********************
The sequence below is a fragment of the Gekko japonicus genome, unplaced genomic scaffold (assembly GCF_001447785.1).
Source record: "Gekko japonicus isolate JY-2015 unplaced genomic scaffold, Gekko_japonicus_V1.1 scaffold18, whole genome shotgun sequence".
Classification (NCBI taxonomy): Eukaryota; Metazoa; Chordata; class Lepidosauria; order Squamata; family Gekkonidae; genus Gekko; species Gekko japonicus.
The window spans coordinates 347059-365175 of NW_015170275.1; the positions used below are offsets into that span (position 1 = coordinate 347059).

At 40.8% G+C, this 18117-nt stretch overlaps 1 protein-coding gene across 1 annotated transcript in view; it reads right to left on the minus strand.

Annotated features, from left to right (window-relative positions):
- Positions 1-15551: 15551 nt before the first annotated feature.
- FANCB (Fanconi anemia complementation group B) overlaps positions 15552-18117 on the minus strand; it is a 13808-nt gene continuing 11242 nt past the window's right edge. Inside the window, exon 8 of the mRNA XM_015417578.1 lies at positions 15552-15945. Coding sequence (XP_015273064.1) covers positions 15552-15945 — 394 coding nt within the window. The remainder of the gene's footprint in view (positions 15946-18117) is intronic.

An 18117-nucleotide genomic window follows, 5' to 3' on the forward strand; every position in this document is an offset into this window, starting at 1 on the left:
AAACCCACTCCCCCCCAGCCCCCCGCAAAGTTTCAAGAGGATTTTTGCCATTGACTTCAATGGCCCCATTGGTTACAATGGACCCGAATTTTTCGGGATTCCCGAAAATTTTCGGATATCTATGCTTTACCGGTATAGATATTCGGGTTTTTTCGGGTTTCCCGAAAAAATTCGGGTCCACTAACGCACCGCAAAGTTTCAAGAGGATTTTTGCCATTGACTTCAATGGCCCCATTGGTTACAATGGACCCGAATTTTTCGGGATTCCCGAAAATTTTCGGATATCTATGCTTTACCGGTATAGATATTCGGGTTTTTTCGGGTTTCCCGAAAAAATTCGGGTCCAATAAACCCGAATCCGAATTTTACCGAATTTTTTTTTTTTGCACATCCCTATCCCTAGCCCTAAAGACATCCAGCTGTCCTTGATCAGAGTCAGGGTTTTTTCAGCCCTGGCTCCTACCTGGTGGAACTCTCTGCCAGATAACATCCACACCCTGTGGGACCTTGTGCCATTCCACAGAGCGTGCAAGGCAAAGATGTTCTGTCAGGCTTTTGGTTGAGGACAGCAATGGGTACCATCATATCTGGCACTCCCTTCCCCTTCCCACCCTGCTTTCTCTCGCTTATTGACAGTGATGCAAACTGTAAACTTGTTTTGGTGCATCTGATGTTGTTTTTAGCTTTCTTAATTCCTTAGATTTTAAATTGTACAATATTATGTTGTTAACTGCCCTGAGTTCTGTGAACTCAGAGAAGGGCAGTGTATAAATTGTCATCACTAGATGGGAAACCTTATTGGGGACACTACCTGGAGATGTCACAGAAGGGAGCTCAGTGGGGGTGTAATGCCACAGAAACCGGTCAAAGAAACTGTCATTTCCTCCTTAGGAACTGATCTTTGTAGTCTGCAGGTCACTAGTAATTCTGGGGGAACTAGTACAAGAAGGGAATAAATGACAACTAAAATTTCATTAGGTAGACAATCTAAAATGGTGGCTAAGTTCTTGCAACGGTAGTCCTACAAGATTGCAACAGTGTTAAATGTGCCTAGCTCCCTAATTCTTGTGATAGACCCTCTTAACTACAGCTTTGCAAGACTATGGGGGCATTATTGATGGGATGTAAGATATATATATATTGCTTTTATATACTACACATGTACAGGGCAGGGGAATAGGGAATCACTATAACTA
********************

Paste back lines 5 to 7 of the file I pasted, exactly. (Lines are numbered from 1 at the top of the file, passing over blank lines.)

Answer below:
At 40.8% G+C, this 18117-nt stretch overlaps 1 protein-coding gene across 1 annotated transcript in view; it reads right to left on the minus strand.

Annotated features, from left to right (window-relative positions):
- Positions 1-15551: 15551 nt before the first annotated feature.